So Normal, Yet So Very Different yet so very different

Wednesday, March 20, 2002

We had stopped noticing that our wall decorations were still on the floor three years after moving in, much the way one stops noticing a chronic rumble in a car engine.

But something happened last fall, the kind of subtle shift you recognize only in retrospect.

The mirror went up in November, quickly followed by the two African spears, the flat oversized clock purchased last summer and the Ansel Adams photograph of a cemetery. We bought ficus plants for the living room and cyclamen for the outdoor pots. We draped chenille throws over the couch.

I took a sudden and unprecedented interest in cooking magazines, tearing out recipes for fried chicken and stew and marinara sauce, picturing myself at the stove as the windows darken and my son sets the table.

When the experts say America hasn't changed in the six months since Sept. 11, I know they're wrong. They're looking through a wide-angle lens. They see we're traveling again, that we have returned to silly television shows (Tonya Harding versus Paula Jones, as one example), that we again are avoiding our churches and flipping off slow drivers in the fast lane. We have, in other words, returned to our pre-Sept. 11 routine.

"Nobody can live in a crisis state forever," a historian was quoted in the local paper. "The pressure to live life normally reasserts itself pretty quickly."

But it isn't normalcy that has been reasserted - at least, not exactly. It is uber-normalcy, an "Ozzie and Harriet" normalcy, a normalcy almost abnormal in its zeal.

The new big thing to do on Sundays isn't visiting museums or going to movie matinees. It's strolling through real estate open houses, picking up decorating tips and imagining oneself curled up in the window seat with a book.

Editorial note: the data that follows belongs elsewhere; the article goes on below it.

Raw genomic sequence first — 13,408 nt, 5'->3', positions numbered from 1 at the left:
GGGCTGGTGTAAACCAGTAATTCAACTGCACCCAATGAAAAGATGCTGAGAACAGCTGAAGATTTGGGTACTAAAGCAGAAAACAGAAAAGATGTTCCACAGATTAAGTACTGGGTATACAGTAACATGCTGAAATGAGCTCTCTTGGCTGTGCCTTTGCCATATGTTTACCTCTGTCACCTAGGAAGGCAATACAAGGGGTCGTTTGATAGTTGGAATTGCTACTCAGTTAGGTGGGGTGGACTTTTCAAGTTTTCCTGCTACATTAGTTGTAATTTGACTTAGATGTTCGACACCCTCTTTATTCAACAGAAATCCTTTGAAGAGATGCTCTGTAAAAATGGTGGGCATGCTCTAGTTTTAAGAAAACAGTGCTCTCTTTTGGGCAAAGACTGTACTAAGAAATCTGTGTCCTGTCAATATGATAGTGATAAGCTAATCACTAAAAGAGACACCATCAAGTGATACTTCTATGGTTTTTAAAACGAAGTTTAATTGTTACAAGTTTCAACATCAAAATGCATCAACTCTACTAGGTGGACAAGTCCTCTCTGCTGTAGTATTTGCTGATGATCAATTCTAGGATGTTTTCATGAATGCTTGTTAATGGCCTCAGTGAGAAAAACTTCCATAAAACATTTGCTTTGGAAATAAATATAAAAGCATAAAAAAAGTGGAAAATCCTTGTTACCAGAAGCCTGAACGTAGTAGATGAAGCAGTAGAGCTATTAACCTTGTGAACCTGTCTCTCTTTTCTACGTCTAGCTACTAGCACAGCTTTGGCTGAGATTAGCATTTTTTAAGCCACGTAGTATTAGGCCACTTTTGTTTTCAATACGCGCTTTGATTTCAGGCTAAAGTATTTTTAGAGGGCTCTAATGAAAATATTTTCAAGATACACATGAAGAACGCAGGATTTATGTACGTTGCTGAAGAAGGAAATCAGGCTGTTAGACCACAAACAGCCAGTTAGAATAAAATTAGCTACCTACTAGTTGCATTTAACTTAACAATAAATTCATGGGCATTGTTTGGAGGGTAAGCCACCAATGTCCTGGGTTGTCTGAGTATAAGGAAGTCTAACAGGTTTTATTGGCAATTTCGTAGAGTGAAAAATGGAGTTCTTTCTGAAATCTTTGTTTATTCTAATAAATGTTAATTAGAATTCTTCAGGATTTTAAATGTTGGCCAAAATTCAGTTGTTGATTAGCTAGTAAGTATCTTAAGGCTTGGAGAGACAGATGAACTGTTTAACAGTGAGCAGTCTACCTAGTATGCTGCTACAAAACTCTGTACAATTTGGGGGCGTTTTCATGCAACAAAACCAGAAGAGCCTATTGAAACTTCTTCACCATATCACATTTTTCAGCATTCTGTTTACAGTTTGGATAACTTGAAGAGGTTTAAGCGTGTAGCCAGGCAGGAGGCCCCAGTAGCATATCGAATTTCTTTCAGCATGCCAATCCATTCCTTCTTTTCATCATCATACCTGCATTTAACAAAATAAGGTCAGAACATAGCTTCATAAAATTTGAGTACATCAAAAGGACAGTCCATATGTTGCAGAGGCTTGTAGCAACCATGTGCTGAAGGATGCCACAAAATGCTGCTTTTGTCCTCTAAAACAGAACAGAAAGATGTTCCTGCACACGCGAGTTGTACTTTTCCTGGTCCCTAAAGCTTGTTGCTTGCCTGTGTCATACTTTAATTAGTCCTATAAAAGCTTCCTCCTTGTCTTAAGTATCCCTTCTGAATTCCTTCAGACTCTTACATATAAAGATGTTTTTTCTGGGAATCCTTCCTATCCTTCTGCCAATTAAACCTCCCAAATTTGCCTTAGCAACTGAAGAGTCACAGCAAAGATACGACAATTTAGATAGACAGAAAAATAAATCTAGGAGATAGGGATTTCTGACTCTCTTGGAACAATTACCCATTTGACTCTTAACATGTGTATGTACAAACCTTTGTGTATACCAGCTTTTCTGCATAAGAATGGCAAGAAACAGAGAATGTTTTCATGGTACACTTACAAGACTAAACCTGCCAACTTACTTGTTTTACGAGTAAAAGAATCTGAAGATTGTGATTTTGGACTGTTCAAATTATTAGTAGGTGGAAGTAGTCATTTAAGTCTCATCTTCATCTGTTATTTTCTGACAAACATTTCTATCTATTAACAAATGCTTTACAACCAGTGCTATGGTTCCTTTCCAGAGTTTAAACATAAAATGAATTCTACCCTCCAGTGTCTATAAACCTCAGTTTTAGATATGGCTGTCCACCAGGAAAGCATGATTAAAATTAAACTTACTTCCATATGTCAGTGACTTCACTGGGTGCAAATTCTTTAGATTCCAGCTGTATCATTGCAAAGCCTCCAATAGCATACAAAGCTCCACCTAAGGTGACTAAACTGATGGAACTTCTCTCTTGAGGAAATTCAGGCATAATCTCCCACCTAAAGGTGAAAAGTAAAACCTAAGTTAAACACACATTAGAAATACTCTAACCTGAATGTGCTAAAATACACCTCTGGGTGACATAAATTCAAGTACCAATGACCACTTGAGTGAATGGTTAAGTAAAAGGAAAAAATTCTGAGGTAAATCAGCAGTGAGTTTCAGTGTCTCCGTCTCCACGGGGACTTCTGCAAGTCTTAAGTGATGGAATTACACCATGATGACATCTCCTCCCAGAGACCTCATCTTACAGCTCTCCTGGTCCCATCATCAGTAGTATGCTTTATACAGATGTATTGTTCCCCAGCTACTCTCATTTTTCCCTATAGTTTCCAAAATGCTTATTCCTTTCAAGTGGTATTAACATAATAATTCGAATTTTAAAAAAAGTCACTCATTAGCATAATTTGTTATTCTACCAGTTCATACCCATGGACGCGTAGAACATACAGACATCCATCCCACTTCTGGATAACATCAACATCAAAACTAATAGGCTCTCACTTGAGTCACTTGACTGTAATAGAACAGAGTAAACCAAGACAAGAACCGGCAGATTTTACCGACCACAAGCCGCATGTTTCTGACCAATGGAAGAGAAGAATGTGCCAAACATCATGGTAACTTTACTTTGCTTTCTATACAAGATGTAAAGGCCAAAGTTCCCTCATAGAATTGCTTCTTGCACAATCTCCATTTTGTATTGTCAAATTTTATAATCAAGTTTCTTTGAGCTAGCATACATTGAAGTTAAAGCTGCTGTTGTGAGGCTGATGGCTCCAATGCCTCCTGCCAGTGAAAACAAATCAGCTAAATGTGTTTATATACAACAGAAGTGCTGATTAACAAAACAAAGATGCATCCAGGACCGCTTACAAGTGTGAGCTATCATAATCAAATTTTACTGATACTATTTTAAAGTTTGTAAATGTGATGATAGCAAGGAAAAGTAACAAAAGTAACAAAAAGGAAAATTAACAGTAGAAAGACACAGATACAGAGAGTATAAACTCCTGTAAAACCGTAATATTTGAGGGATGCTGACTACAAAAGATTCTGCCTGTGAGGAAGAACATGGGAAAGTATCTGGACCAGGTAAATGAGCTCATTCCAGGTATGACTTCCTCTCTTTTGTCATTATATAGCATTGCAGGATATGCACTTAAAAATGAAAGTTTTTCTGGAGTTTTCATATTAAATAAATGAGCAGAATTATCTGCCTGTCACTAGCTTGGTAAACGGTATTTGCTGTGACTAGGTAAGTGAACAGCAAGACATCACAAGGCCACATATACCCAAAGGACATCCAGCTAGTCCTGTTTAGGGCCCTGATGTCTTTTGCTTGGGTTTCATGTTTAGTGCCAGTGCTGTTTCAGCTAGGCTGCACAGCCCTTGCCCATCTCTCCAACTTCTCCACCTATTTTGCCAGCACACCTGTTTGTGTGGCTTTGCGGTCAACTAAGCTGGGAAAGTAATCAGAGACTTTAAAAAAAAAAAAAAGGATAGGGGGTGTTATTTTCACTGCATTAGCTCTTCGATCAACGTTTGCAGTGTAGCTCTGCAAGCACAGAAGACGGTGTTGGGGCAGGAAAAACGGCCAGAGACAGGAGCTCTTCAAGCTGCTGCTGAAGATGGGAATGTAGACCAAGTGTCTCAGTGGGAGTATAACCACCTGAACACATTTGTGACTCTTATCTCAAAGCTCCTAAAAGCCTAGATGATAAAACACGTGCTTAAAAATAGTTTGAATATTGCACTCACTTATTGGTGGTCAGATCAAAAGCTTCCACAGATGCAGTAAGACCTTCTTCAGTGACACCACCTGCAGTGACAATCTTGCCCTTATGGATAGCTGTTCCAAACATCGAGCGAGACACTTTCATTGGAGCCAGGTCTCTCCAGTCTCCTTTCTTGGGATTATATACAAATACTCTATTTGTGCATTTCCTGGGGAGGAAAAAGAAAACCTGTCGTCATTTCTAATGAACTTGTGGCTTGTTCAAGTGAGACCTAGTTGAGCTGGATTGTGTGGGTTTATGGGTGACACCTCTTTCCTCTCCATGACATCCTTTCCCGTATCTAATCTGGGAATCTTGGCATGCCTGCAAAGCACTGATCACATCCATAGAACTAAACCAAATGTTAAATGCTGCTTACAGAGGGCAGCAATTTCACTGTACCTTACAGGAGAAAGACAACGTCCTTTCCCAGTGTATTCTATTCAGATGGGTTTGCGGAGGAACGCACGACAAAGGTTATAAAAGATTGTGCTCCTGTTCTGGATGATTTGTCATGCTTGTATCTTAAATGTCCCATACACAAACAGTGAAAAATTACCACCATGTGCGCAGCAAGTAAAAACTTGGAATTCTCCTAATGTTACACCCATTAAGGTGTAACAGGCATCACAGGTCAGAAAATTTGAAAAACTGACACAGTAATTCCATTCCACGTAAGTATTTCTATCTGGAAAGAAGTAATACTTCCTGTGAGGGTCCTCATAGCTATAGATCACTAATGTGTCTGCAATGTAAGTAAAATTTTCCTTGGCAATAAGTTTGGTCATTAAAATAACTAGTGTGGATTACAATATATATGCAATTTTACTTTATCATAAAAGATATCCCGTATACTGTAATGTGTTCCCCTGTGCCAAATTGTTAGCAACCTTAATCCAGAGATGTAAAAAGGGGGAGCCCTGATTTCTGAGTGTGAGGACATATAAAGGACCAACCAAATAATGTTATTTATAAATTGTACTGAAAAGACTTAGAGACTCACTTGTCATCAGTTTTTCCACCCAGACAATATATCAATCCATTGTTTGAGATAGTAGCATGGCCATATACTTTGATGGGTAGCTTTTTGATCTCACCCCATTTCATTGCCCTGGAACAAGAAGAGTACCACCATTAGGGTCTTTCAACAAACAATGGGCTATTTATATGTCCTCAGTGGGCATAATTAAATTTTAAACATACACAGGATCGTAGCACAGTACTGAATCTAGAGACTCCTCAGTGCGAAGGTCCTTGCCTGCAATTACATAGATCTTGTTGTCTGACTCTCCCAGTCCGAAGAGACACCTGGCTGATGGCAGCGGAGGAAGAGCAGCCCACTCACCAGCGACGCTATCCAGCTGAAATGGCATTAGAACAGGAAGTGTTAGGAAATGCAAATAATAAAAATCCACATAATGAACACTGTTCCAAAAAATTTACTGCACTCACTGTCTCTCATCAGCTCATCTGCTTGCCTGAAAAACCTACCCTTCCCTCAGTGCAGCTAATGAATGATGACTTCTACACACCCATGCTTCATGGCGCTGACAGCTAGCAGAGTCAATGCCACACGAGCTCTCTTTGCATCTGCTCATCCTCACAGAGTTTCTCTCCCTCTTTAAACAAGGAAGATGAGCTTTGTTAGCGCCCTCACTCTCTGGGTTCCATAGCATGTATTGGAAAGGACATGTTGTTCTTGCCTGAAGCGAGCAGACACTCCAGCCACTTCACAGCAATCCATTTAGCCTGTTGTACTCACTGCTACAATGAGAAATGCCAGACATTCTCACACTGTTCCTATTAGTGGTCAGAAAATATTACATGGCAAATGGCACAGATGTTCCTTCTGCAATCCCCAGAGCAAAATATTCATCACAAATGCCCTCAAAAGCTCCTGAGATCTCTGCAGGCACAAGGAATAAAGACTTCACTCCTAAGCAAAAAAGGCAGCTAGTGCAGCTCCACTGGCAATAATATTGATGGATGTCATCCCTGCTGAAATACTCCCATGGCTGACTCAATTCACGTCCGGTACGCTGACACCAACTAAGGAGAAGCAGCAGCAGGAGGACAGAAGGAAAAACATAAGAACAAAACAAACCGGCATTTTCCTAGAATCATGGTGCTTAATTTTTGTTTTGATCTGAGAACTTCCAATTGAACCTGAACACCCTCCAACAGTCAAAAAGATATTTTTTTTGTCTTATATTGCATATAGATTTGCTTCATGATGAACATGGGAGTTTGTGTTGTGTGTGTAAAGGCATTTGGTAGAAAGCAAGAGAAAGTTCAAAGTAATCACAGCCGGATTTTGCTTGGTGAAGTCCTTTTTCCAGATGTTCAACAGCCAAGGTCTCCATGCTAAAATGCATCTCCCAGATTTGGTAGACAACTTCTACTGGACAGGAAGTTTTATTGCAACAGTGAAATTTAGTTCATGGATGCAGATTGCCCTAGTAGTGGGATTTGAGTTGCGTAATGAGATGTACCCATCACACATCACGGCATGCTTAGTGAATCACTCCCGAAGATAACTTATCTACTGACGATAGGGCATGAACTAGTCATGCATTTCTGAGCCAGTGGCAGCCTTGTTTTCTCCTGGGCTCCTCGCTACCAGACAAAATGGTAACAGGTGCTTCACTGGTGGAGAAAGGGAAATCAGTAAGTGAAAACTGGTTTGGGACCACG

Despite a recession, home-improvement companies are flourishing. Home Depot's fourth-quarter earnings are up 53 percent from last year. And professional remodelers say business is up about 20 percent from last year.

Women, who are cutting back on spas and other indulgences, are splurging instead on aromatherapy kitchen products. There is a burgeoning market for green-tea patchouli countertop cleanser and lavender-pine window wash. One can choose dish soap in either citrus mint ylang-ylang or jasmine lily.

"People are back to cocooning and to spending on their homes," the president of one boutique products company says. As I watched the powerful CBS documentary "9/11" on Sunday night, I was most deeply struck by the fear and chaos. Carrying 60 pounds of gear, the firefighters could climb each floor of the World Trade Center in one minute. So they knew they couldn't reach the stranded workers on the top floors in less than an hour. In the meantime, they're hearing bodies crash to the pavement. They're blinded by swirling debris and panicked by radio cries of "Mayday! Mayday!" They can't save people.

We might have returned to normal during these past six months, as the experts say, but the fear and chaos of that day shifted something within us, something delicate and unacknowledged and, for now, unresolved.

Like the New York firefighters on "9/11," we can't get control of what's happening in the world. Osama bin Laden is still on the loose. Our soldiers are dying in Afghanistan. Our president is talking about nuclear weapons. Friends have lost jobs, and we wonder if we're next.

But in our homes, we can create order. As the world goes crazy, at home we can be aggressively normal, tightly holding to daily rituals, fixing the loose banister upstairs, planting bulbs for spring, sitting down to pot roast at 6:30 p.m. and watching "Everybody Loves Raymond" at 9.

Yes, we are who we have always been, only much more so.